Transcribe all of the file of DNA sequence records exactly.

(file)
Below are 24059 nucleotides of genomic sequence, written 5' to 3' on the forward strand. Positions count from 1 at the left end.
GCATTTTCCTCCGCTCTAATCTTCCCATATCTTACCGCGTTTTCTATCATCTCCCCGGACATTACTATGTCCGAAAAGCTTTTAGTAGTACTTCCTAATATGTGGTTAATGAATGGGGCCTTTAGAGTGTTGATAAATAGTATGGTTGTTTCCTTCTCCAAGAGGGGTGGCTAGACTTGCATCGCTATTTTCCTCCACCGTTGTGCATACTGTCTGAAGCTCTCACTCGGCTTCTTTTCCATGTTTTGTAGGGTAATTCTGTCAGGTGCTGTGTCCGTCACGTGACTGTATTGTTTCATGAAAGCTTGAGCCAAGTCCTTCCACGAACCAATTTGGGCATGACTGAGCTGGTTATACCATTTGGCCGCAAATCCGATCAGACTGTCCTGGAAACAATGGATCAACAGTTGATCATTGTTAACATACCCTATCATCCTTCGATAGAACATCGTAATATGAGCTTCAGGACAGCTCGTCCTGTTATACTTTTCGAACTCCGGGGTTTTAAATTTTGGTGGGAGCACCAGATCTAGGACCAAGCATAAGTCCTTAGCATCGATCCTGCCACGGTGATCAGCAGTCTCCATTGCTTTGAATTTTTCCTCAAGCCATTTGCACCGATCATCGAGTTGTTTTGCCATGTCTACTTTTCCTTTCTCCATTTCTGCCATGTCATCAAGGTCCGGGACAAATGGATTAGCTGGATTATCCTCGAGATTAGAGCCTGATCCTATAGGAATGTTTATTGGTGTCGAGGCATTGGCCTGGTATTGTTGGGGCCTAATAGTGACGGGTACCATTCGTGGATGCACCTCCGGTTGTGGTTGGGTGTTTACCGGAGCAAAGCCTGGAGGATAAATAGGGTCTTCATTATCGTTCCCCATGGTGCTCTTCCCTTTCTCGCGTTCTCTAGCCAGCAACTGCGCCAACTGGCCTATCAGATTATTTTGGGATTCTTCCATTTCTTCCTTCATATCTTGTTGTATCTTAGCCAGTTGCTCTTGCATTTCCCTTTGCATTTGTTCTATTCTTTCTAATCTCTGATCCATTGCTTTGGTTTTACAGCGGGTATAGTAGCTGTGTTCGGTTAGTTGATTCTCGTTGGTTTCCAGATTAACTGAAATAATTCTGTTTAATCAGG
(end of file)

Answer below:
Below are 24059 nucleotides of genomic sequence, written 5' to 3' on the forward strand. Positions count from 1 at the left end.
GCATTTTCCTCCGCTCTAATCTTCCCATATCTTACCGCGTTTTCTATCATCTCCCCGGACATTACTATGTCCGAAAAGCTTTTAGTAGTACTTCCTAATATGTGGTTAATGAATGGGGCCTTTAGAGTGTTGATAAATAGTATGGTTGTTTCCTTCTCCAAGAGGGGTGGCTAGACTTGCATCGCTATTTTCCTCCACCGTTGTGCATACTGTCTGAAGCTCTCACTCGGCTTCTTTTCCATGTTTTGTAGGGTAATTCTGTCAGGTGCTGTGTCCGTCACGTGACTGTATTGTTTCATGAAAGCTTGAGCCAAGTCCTTCCACGAACCAATTTGGGCATGACTGAGCTGGTTATACCATTTGGCCGCAAATCCGATCAGACTGTCCTGGAAACAATGGATCAACAGTTGATCATTGTTAACATACCCTATCATCCTTCGATAGAACATCGTAATATGAGCTTCAGGACAGCTCGTCCTGTTATACTTTTCGAACTCCGGGGTTTTAAATTTTGGTGGGAGCACCAGATCTAGGACCAAGCATAAGTCCTTAGCATCGATCCTGCCACGGTGATCAGCAGTCTCCATTGCTTTGAATTTTTCCTCAAGCCATTTGCACCGATCATCGAGTTGTTTTGCCATGTCTACTTTTCCTTTCTCCATTTCTGCCATGTCATCAAGGTCCGGGACAAATGGATTAGCTGGATTATCCTCGAGATTAGAGCCTGATCCTATAGGAATGTTTATTGGTGTCGAGGCATTGGCCTGGTATTGTTGGGGCCTAATAGTGACGGGTACCATTCGTGGATGCACCTCCGGTTGTGGTTGGGTGTTTACCGGAGCAAAGCCTGGAGGATAAATAGGGTCTTCATTATCGTTCCCCATGGTGCTCTTCCCTTTCTCGCGTTCTCTAGCCAGCAACTGCGCCAACTGGCCTATCAGATTATTTTGGGATTCTTCCATTTCTTCCTTCATATCTTGTTGTATCTTAGCCAGTTGCTCTTGCATTTCCCTTTGCATTTGTTCTATTCTTTCTAATCTCTGATCCATTGCTTTGGTTTTACAGCGGGTATAGTAGCTGTGTTCGGTTAGTTGATTCTCGTTGGTTTCCAGATTAACTGAAATAATTCTGTTTAATCAGG